How much do they pay me? ~ $30k/year.

  • BB

    Brooklyn Boardwalk

    about 6 years ago #

    - Managing digital customer acquisition, conversion optimization, landing pages, signup flow, LTVs, etc.
    - Based in NYC
    - 2-year-old startup with aggressive growth over past 6 months
    - MBA
    - Came in with 2 years of direct customer acquisition experience with notable, young companies
    - <30 years old

    Salary: $75k / year + bonus (expecting 5%) + options

  • MB

    M. Edward (Ed) Borasky

    about 6 years ago #

    IMHO a growth hacker should be a commissioned sales role - they earn a percentage of closed sales, not names gathered or based on some metric other than closed business.

    • ME

      Michael Eckstein

      about 6 years ago #

      Dangerous territory there. Much easier to close a sale than to keep a customer.

    • AD

      Andre D. Woodley Jr

      over 5 years ago #

      I think it should be both Salary and Commission based.
      Salary because they are finding out what works and doesn't work for the company.
      Commission because is like a drive and push to find out quickly

      In my opinion if someone comes in and gets the company 1 million users they need to be compensated greatly for that.

  • SL

    Stuart Langridge

    about 6 years ago #

    I would suggest that the description for post 1 above would include almost all the "social media experts" on earth and very few would be any good as an actual GH.

  • LP

    Lillian Pierson

    about 6 years ago #

    Problematic question... You have not specified a location. And are you talking about as an employee or as an entrepreneurial service? The numbers sited on this page are way low, unless people are simply undercutting themselves. Again, this all depends on status and location. I am somewhere between what you'd classify as a Junior to Mid Level. I'd say Junior level should not work for less than $25 an hour, no matter where they live or what their status. I'm an entrepreneur. I wouldn't take on new work for less than $58 an hour... and I think that's totally fair. If I had senior level a senior level of experience?.?.? I am just saying that start-ups can design great products til their blue in the face, but if they can't get adoption, they're SOL. The work is worth a lot of money. And their are very few people with the analytics / engineering / internet marketing blend of skills that can do it.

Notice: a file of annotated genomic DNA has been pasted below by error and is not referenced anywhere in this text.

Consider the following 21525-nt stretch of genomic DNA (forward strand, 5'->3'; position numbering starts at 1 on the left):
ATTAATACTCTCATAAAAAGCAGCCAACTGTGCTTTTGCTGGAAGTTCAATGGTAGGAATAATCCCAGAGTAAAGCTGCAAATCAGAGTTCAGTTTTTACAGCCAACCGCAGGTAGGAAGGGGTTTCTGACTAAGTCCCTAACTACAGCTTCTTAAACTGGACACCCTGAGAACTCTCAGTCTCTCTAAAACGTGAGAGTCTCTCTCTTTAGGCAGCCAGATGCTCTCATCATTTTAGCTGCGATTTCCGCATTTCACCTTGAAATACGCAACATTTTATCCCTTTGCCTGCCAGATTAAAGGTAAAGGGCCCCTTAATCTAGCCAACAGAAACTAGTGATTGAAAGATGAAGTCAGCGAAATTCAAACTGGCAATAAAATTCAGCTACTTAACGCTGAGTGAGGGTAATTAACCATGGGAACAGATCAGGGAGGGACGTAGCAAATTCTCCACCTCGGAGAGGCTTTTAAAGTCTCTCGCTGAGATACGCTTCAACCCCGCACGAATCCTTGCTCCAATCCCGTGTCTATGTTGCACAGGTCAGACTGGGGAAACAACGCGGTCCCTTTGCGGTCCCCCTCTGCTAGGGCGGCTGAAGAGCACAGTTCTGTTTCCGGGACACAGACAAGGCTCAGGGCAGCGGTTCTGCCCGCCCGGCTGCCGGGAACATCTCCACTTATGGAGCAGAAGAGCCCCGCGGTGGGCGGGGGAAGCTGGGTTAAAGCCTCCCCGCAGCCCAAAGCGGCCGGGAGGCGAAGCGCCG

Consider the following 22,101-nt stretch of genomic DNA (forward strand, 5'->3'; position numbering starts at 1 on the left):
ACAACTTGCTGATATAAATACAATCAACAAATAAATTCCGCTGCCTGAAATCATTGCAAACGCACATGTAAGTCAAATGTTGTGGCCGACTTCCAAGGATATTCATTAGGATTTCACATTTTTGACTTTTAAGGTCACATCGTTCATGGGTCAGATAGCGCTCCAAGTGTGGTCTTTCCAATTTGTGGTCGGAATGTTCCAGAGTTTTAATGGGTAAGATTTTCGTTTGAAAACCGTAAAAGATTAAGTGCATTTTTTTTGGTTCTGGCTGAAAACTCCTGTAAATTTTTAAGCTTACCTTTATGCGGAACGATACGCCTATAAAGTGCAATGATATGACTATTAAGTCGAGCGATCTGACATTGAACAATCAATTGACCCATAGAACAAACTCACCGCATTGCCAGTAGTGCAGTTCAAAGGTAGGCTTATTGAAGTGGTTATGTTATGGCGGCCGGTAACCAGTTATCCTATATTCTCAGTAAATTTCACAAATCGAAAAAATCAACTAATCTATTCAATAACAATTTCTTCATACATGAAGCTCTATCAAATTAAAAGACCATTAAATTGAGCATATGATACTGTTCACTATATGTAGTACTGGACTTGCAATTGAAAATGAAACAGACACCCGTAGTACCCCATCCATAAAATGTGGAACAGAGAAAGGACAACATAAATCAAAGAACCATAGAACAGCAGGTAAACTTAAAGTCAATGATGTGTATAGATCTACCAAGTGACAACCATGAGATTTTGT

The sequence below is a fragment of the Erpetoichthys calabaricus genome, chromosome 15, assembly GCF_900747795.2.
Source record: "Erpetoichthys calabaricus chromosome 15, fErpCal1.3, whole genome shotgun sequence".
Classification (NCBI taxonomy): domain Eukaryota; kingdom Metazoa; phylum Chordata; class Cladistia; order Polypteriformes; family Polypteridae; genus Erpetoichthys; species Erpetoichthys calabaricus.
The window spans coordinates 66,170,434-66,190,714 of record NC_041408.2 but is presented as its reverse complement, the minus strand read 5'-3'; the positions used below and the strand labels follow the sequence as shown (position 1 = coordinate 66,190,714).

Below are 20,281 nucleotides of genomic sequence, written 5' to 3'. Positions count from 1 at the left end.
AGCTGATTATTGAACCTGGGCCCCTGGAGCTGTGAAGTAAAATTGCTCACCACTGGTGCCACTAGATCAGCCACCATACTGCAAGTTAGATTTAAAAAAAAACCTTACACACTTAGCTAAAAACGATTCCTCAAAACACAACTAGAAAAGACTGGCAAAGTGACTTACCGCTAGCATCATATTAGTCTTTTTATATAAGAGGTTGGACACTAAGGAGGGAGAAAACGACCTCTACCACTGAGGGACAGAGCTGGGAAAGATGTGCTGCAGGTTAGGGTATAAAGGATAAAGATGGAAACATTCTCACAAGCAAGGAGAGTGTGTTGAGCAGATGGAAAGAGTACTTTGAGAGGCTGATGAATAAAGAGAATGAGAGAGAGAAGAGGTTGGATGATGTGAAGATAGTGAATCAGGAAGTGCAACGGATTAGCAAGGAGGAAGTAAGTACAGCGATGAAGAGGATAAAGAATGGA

Someone mentioned $30k a year. If that's what the work was worth than I'd pay someone else to do it for me.

  • AL

    Alan Lewinger

    about 6 years ago #

    One variable I did not see mentioned here was the client, especially startups. More specifically their ability/willingness to implement meaningful growth strategies. Many times working in a startup it's a bit of a wild west show. Sometimes as much as they feel they want it - they can be their own worst enemy when it comes to commitment , budget, and organization to be able to implement successful growth strategies.

  • ML

    Max Lytvyn

    about 6 years ago #

    It depends on the stage of the company you are coming to and the team you are joining. I've seen a number of Junior Growth Hackers, using your terminology, take a rather massive haircut on salary to join a team that would get them fast-tracked to levels 2-3 and/or to prepare to be growth-focused (co-)founders sooner than later. A worthy trade-off in my opinion. But once you have the chops and the cred, you can get into double-digits of equity or sometimes even most of it. A good growth hacker should be able to growth-hack the comp as well ;-).

  • AM

    Adam Miller

    about 6 years ago #

    If you're really interested, angel list (https://angel.co/jobs) might be a great place to start. There are a lot of openings for "growth hackers" either by title or within the description of positions looking for user acquisition or marketing managers.

  • TA

    TWD and Co

    over 5 years ago #

    In the San Diego market 'on average from what I have seen demanded.

    Junior = ~65kish
    Mid= 75k-90k
    Senior= 85-110k

    But I would say most of the folks I have interviewed or met with are between worlds and shifting because of opportunities and need in the marketplace but really are digital marketers. The resourceful ones are really adopting the data science approach and really digging in rather than just sort of floating at surface level analytics and channels.
    Thus they approach from a traditional space and distill all process down the funnel, which has its pros and cons. But follow the money.

    I think some of the better ones, depending on industry or business model, dont even go to market for quite some time without some hardcore due diligence and getting plugged in to product and how best to connect the dots to gather: relevant and relative user data, acquisition goals and a framework of possible retention outcomes to at least attack when that transition happens.

    Depending on the type of project it is and scope, my advice during the qualification process is to understand how long it takes for them to really go through the discovery process and how they might approach from that point forward with variables.

    Good luck!